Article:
South Sudan Government, Rebels Pledge Peace in Kenyan Mediation Effort

On Thursday, the government of South Sudan and rebel opposition groups signed a “commitment declaration” for peace during high-level mediation talks held in Kenya. This agreement is viewed as a key step in efforts to end the conflict in South Sudan, which has long crippled its economy.

The content of the agreement was kept confidential during the signing ceremony attended by diplomats and civil society groups. These rebel opposition groups were not part of the 2018 agreement that ended South Sudan’s five-year civil war, which left 400,000 people dead and millions displaced.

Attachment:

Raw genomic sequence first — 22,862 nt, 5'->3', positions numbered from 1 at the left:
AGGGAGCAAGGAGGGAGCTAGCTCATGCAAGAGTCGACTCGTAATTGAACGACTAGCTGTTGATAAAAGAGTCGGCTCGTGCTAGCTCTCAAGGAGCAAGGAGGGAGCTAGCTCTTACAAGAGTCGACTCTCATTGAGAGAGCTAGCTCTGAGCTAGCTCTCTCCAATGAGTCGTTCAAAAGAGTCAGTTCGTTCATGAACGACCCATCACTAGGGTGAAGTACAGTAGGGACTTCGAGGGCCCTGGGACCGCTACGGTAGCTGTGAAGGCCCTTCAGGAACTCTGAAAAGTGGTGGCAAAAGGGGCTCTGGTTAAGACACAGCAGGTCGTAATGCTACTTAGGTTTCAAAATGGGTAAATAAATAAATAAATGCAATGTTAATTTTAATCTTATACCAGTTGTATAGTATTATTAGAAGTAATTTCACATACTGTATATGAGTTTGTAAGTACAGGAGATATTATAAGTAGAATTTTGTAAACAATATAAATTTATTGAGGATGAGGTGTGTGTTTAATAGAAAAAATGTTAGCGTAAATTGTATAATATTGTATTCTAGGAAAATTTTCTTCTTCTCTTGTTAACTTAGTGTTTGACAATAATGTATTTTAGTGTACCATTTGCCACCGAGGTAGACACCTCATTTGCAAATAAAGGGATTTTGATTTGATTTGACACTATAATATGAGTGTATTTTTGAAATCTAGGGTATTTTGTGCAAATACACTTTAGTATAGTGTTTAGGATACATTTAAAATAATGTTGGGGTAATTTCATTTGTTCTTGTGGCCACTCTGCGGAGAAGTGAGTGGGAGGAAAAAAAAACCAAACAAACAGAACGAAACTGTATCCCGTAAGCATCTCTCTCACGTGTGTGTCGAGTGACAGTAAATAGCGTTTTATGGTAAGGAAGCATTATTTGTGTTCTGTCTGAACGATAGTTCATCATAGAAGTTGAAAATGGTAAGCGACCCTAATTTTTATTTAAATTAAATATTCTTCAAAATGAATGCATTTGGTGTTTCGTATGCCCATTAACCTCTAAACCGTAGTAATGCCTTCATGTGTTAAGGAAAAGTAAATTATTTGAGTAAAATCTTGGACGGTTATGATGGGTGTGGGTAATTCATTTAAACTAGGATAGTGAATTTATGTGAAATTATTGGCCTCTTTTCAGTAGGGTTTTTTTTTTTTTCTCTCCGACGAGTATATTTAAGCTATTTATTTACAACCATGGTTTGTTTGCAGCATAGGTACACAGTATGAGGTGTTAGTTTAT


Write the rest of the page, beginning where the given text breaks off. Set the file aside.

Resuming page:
Kenya’s foreign office described the agreement as a “first milestone” in the ongoing talks, where warring sides pledged their commitment to ending violence and hostilities.

At the start of these high-level mediation talks launched a week ago, South Sudan’s President Salva Kiir expressed gratitude to his Kenyan counterpart, William Ruto, for hosting the negotiations dubbed the Tumaini (Swahili for Hope) Initiative, led by former Kenyan army commander Lazarus Sumbeiywo.

Although South Sudan is scheduled to hold elections in December, the country remains politically fragile, partly because the 2018 peace agreement has yet to be fully implemented and due to ongoing conflicts and violence in different regions stemming from ethnic and political tensions.